Northern Secretary Theresa Villiers has effectively ruled out a Border poll on a united Ireland despite calls for such a plebiscite from senior Sinn Féin figures.
As the North tried to grapple with the social, economic and political implications of the overall UK vote to quit the EU, Sinn Féin argued that a Border poll on a united Ireland was now essential, particularly as a majority in the North favoured Remain.
The North voted 56 per cent to 44 per cent in favour of staying in the EU but is governed by the overall United Kingdom vote to exit the EU.
Senior Sinn Féin politicians such as Gerry Adams and Deputy First Minister Martin McGuinness called for a Border poll. "The British government has no democratic mandate to represent the views of the North in any future negotiations with the EU. There is now a democratic imperative for a Border poll. The Irish Government should support this," said Mr Adams.
Taoiseach Enda Kenny was lukewarm in his response. He said a poll could only be called by the Northern Secretary if there were evidence that a majority in the North might vote for a united Ireland. There was “no such evidence”, he said.
“There are much more serious issues to deal with in the immediate terms, and that is where our focus is.”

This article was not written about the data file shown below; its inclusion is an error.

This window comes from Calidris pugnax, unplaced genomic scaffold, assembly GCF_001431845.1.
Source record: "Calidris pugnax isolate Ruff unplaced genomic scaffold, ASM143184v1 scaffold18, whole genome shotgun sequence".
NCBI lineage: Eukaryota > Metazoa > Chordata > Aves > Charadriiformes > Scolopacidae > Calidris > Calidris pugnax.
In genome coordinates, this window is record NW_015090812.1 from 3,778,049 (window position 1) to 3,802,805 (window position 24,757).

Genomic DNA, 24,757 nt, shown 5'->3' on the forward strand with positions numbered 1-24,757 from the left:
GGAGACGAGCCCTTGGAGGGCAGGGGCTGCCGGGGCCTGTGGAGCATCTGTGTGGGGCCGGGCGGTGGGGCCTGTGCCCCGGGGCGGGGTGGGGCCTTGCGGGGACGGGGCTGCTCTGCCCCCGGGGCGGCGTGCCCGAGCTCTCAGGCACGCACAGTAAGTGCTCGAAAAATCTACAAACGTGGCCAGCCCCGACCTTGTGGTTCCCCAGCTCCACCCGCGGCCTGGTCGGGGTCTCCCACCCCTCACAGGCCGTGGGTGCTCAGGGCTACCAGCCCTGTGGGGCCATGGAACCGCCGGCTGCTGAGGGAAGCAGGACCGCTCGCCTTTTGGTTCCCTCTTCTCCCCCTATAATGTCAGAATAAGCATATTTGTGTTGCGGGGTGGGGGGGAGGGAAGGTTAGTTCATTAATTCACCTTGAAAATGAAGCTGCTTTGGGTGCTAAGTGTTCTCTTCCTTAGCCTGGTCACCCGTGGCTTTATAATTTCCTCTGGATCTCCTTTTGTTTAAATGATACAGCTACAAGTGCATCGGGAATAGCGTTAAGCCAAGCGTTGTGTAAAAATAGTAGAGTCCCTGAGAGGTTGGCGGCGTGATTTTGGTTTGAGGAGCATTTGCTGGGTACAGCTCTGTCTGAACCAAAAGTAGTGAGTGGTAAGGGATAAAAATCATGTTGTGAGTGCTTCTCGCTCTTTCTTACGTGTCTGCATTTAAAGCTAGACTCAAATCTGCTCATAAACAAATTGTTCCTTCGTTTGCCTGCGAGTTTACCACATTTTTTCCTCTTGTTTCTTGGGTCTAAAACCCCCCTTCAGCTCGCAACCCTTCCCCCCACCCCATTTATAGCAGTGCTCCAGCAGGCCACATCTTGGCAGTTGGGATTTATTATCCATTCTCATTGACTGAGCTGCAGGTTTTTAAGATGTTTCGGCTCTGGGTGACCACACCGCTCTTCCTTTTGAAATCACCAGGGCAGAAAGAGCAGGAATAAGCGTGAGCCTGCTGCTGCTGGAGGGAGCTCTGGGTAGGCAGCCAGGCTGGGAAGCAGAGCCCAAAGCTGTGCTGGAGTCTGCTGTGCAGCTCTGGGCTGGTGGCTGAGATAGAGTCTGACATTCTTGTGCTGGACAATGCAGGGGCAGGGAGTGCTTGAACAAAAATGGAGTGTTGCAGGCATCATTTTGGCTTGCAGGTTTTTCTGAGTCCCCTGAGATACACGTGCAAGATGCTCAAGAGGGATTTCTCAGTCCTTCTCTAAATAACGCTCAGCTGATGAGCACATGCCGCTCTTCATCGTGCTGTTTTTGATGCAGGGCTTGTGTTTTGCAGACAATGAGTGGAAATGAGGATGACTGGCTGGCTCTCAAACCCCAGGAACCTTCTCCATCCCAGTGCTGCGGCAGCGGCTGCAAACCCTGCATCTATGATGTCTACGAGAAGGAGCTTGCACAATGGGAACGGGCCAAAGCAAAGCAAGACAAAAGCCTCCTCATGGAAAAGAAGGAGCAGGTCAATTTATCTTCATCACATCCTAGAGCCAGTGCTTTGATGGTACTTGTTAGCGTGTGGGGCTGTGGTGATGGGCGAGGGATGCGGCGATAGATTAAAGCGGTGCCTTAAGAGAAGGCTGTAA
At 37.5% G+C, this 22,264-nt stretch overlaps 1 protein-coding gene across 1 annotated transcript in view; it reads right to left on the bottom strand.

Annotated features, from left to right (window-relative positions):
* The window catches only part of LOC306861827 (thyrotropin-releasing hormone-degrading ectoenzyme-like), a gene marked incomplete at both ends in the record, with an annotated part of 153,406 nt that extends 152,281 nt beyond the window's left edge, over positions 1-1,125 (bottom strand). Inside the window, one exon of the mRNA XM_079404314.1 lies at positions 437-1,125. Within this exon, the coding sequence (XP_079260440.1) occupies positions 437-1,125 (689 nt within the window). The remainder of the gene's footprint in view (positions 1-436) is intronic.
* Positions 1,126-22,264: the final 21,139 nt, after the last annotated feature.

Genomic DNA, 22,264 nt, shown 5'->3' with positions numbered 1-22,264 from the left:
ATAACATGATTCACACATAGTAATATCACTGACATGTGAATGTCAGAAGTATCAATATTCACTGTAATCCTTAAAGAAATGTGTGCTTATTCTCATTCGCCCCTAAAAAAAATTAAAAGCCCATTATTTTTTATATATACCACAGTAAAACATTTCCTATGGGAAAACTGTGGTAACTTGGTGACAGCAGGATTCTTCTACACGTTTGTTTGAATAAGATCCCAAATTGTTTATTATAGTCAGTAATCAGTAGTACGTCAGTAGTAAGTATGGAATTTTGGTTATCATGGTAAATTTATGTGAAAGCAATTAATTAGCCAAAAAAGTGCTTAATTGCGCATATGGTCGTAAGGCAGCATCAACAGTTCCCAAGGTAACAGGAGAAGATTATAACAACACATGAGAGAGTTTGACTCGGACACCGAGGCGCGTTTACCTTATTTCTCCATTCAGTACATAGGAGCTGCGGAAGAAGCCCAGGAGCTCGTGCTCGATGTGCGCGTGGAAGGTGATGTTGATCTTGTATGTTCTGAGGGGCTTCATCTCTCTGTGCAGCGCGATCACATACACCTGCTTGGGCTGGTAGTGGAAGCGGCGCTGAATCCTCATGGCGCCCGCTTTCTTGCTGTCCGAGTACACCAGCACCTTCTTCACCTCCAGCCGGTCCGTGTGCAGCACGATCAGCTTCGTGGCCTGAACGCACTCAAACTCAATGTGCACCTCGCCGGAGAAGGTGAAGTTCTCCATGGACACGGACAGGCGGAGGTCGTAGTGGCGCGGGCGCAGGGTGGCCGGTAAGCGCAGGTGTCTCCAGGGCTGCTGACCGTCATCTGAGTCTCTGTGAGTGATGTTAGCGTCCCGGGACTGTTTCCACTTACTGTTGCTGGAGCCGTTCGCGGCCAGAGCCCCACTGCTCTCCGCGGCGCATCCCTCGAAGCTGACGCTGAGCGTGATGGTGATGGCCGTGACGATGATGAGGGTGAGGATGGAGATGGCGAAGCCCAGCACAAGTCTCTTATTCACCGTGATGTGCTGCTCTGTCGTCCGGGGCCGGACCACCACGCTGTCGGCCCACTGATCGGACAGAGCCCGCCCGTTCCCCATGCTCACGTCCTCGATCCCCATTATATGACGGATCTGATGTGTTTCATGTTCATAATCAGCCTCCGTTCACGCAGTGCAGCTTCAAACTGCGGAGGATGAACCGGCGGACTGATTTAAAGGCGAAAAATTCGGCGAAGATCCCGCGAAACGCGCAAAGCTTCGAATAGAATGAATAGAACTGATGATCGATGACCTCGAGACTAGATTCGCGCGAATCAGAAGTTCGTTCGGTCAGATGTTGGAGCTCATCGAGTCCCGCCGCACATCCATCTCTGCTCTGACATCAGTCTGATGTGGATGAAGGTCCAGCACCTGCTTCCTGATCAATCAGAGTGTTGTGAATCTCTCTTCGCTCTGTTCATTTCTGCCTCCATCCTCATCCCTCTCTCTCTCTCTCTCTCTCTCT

Ms Villiers in a number of interviews yesterday also appeared to rule out any prospect of a referendum on a united Ireland. There was “no appetite” for such a poll, she said.
DUP First Minister Arlene Foster, who campaigned for Brexit, said the Sinn Féin call for a poll was "opportunistic" and as predictable "as the flowers of May".
Ulster Unionist Party leader Mike Nesbitt also accused Sinn Féin of "opportunism". He expressed concern that the Northern Executive had not planned for the outcome. "They need to move very quickly to reassure the public that there is a plan, because the full implications for Northern Ireland may not be clear for up to two years."
SDLP leader Colum Eastwood called on Mr Kenny to act to ensure that controls and restrictions were not introduced along the Border. "The Taoiseach is now the most important person on this island in deciding Ireland's relationship, North and South, with the European Union. His Government has huge influence in this upcoming negotiation. He must now be a powerful voice on our behalf."
Alliance MLA Stephen Farry called for an urgent meeting of the Northern Assembly, and said the North was "facing years of financial turmoil in the aftermath" of the vote.
Traditional Unionist Voice
described the result as “the rebirth of the United Kingdom”.
Eleven of the North's 18 constituencies voted for Remain, while seven voted for Leave. Those in favour of staying in the EU were: Foyle, West Tyrone, North Belfast, West Belfast, South Belfast, East Derry, Fermanagh South Tyrone, Newry and Armagh, North Down, South Down and Mid Ulster.
Those voting for Leave were: Lagan Valley, North Antrim, East Antrim, South Antrim, Strangford, East Belfast and Upper Bann.